Every 10 seconds in the United States a child abuse report is made, and between four and seven kids die everyday from abuse or neglect in our country, according to Childhelp Foundation.
April is Child Abuse Prevention Month. Every child deserves to grow up in a safe, healthy and happy atmosphere. There are some techniques useful in guiding children’s behavior to help them learn self-control and build character. Treat children with respect. Limit the number of rules. Give Choices. Explain reason for the rule. Redirect Children. Give Warnings.Set limits and follow-through. Listen to Children
It’s bound to happen. As kids grow and learn, they push boundaries. They have to learn for themselves to fall and it’s up to the adults in their lives to provide a stable environment for them to be able to do so. Manage the everyday stress that comes with rearing children because you can’t help anyone if you don’t help yourself. Accept what you cannot change. Have faith. Relax! Take care of your health. Take Time for yourself. Develop a support network.
If someone you know has been a victim of child abuse, make a report locally. Some common warning signs of abuse:
A child who is physically abused may:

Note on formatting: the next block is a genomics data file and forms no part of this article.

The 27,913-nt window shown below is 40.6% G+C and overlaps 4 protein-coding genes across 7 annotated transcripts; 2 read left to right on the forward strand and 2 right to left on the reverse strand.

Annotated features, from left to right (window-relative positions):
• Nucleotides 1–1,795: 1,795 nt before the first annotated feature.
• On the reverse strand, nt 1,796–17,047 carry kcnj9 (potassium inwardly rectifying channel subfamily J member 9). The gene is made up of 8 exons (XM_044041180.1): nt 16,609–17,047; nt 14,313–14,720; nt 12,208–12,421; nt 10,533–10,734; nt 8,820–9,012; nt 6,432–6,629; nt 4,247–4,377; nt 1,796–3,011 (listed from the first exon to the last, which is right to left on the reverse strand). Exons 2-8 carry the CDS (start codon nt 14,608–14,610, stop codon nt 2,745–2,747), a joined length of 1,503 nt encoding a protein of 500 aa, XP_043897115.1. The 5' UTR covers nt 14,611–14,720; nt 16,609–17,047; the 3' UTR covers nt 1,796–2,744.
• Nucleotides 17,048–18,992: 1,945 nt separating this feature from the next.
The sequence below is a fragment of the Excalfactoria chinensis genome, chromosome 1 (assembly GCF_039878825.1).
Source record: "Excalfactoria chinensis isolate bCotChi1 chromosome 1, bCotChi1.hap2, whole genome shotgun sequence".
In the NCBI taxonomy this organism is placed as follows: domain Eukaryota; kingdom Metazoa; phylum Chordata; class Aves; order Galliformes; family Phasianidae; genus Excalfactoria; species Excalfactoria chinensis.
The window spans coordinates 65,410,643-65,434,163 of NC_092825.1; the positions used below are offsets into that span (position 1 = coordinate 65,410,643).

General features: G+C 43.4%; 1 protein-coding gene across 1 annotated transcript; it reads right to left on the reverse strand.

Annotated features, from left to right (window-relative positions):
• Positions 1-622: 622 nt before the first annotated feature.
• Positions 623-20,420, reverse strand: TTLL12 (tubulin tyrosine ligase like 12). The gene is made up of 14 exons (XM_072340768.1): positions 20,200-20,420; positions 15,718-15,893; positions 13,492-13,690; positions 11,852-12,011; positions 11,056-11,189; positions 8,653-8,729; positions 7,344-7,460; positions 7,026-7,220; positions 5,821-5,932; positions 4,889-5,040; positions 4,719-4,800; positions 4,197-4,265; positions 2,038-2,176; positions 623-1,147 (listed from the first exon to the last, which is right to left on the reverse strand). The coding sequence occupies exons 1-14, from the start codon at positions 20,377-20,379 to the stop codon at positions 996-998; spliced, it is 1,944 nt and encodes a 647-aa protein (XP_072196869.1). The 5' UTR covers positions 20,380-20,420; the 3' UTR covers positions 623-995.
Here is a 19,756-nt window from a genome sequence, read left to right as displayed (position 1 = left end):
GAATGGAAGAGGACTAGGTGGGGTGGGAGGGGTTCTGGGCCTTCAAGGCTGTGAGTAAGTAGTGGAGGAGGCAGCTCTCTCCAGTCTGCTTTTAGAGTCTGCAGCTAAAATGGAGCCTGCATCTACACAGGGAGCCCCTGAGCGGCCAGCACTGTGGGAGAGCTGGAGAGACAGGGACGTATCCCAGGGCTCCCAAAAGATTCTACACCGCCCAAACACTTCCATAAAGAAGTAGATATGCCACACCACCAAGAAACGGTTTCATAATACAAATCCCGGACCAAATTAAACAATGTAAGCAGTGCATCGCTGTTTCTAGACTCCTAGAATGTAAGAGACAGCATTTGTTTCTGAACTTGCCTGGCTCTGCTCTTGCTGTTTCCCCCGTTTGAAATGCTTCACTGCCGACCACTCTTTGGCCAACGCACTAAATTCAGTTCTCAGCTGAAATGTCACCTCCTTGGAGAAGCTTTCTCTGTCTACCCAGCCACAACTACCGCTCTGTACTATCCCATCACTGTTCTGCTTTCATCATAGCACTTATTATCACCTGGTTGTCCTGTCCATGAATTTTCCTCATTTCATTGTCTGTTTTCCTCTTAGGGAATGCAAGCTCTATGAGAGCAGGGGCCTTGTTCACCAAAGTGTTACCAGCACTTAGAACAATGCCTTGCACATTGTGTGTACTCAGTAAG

- Not care much about what’s going on around him or her.
- Not react normally to pain, other people, or changes.
- Avoid a certain parent or caregiver.
- Act more sad, angry or fearful than normal.
- Not do well in school.
- Hurt himself/herself on purpose.
A child who is sexually abused may:
- Not want to go to the bathroom.
- Show signs of discomfort while sitting, urinating, etc.
- Running away from home.
- Knowing more than he or she should about sex.
- Attempting suicide.
Symptoms of neglect include:
- Very underweight or overweight.
- Developmentally delayed.
- Sick or tired most of the time.
- Being dirty, or having poor hygiene.
If any of these signs raise a red flag please do not hesitate to help the child by contacting officials who can help. Those officials can be police officers or by calling the national child abuse hotline 1-800-4-A-Child